Rio has bigger problems than the Olympics

The images Rio de Janeiro wants the world to see are the 7 million tourists packing the city for the hedonistic celebration of Carnival, and of course flooding in for the Olympics starting on August 5.

But the reality is a lot darker.

But the country can barely pay. It's going through its worst recession in 25 years.

The cost of the OIympics: NZ$16.8 billion. No wonder Rio state is broke, forcing authorities to declare a "state of calamity" last month.

It's hardly surprising unpaid state government employees targeted the Olympic flame.

But don't look to President Dilma Rousseff to fix it, because she's been accused of fixing of a different kind, impeached this year for corruption.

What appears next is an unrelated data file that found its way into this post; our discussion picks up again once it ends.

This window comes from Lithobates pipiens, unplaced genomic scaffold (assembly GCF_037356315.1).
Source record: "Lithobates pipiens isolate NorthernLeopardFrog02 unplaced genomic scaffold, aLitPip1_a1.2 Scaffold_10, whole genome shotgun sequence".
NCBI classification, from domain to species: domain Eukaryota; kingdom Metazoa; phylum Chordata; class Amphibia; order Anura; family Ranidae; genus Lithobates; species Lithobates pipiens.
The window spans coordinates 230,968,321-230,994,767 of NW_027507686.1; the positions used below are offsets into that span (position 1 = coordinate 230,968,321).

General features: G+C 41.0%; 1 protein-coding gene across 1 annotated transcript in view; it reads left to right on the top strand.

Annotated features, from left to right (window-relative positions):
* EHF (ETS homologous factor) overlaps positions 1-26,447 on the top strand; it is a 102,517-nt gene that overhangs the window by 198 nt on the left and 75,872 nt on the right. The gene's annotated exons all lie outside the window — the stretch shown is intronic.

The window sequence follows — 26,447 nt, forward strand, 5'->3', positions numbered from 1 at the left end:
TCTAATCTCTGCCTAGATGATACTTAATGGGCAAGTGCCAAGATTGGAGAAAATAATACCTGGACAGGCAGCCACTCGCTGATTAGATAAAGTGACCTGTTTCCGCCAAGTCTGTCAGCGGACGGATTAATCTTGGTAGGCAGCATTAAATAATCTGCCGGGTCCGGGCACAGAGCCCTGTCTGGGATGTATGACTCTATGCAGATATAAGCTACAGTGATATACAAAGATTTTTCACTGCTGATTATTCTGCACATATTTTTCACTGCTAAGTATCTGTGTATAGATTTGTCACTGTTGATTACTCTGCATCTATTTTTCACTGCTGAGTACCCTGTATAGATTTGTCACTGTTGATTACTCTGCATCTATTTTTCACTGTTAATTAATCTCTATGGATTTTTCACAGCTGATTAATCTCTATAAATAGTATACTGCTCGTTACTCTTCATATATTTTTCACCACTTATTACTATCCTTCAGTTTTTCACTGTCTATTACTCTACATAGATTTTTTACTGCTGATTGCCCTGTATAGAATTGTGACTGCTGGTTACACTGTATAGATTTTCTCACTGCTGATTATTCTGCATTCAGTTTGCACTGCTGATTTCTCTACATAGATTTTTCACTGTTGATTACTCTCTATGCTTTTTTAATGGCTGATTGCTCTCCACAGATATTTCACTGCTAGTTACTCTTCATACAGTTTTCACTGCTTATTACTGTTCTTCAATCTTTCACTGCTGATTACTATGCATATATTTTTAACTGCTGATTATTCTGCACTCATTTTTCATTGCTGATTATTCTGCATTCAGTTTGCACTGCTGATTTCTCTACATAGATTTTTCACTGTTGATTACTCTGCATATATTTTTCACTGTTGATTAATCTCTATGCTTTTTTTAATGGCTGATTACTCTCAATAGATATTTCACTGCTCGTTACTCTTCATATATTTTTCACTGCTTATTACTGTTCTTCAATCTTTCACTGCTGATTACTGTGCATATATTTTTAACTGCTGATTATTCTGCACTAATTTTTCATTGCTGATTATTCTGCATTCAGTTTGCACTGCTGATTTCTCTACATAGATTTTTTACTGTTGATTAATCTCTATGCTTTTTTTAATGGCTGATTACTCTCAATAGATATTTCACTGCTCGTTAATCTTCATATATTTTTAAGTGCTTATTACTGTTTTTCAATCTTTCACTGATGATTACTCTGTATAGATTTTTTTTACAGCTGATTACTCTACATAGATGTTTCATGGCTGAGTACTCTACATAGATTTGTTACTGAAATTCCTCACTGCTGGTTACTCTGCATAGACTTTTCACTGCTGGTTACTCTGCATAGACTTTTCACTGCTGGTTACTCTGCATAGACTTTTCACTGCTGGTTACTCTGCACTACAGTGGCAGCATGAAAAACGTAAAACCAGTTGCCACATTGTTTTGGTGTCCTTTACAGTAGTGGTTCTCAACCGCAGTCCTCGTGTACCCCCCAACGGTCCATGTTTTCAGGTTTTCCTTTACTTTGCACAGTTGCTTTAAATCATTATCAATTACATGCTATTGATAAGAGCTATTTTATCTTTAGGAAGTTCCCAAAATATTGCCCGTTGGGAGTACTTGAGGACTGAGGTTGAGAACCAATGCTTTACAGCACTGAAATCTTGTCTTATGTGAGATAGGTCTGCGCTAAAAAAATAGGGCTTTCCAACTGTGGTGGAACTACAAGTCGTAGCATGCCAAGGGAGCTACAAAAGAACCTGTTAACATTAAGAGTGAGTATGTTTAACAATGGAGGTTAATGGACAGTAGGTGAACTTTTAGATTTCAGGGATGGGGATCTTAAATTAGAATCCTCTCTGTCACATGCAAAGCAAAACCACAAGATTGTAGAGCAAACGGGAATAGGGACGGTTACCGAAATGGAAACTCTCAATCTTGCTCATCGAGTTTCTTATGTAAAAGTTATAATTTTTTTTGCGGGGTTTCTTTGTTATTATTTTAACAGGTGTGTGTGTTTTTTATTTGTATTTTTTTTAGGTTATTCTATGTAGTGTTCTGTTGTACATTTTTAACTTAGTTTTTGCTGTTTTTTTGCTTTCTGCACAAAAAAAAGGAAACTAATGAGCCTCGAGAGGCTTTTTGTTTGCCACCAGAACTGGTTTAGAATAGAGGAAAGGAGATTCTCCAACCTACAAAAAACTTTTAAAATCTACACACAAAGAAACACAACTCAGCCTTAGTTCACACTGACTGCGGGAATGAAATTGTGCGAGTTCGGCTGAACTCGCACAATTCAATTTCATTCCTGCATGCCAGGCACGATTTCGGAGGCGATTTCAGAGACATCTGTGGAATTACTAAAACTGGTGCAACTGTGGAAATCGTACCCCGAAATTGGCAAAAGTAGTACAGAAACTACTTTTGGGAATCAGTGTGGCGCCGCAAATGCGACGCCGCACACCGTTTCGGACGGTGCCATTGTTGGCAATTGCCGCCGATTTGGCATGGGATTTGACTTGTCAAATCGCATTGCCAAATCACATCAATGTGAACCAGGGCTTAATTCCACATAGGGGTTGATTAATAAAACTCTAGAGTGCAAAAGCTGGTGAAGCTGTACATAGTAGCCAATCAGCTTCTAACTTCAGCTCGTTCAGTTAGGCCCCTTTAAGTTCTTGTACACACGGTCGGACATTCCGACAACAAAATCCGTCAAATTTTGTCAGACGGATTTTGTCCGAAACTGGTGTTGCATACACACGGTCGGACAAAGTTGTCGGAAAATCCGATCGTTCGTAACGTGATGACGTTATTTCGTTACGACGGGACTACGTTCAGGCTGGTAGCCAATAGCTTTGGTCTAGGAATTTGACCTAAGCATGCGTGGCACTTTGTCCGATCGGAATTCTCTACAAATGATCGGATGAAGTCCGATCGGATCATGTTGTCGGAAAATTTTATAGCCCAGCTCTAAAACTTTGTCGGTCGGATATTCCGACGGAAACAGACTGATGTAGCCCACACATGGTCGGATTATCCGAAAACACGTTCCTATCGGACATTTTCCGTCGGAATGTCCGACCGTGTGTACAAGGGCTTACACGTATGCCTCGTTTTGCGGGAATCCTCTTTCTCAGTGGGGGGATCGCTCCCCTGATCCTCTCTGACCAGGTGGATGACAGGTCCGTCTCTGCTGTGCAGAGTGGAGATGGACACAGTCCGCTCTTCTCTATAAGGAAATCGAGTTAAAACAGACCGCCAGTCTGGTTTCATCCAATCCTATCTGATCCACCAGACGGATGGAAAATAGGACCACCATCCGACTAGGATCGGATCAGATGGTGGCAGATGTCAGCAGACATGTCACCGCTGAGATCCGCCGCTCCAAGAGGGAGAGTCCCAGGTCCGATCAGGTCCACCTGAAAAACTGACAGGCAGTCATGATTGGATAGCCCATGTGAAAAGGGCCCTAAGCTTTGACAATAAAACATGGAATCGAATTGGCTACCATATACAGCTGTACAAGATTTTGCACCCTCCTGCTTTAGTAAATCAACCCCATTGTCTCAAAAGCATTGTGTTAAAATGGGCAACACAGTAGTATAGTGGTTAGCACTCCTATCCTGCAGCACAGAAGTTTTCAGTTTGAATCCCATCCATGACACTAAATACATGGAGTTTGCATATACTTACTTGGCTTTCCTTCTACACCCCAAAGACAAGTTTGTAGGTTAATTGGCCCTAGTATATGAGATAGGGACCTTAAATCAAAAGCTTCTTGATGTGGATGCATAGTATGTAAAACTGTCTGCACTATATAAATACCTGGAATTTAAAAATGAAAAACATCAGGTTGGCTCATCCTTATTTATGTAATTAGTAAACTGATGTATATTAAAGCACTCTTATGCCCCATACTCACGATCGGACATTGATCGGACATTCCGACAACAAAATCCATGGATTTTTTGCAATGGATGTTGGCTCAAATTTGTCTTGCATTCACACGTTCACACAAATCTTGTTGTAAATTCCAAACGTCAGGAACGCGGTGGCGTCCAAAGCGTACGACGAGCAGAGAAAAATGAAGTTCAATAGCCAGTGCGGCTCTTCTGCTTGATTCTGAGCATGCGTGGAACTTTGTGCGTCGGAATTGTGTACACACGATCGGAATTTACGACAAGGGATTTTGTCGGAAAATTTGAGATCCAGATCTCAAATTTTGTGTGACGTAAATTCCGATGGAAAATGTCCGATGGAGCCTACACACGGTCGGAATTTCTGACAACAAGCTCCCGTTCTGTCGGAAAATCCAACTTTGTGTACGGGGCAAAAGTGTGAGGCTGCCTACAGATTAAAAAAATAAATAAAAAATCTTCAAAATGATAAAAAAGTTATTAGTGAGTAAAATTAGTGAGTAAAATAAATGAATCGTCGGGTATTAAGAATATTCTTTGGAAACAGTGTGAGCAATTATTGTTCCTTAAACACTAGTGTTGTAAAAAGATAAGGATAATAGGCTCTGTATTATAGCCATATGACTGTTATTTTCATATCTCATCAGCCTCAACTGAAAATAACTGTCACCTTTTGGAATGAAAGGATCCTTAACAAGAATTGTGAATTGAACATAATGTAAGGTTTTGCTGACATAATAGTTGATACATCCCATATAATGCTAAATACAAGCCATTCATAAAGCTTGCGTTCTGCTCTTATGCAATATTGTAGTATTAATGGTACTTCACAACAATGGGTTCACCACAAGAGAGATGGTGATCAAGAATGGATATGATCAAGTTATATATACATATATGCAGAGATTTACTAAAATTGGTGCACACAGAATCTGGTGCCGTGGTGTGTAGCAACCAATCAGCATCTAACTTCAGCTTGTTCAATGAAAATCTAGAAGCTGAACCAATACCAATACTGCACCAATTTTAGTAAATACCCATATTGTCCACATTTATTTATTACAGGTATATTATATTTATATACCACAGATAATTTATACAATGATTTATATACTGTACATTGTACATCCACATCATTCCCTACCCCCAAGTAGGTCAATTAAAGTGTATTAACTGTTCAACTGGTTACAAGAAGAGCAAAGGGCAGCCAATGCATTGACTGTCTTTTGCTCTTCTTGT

In fact more than half the lawmakers in Brazil's congress are under investigation.

Then into this turbulence flies the Zika virus, which has caused some 3000 cases of microcephaly in babies.

There's one bright spot: transmission rates have plummeted since winter began.

But the cold won't beat the pollution. An Olympic official says only half of the sewage flowing into the Olympic sailing area is treated.

Waterborne virus levels are up to 1.7 million times what's considered hazardous in the US.

But officials say they're working on the issues - and the greatest show on earth must go on.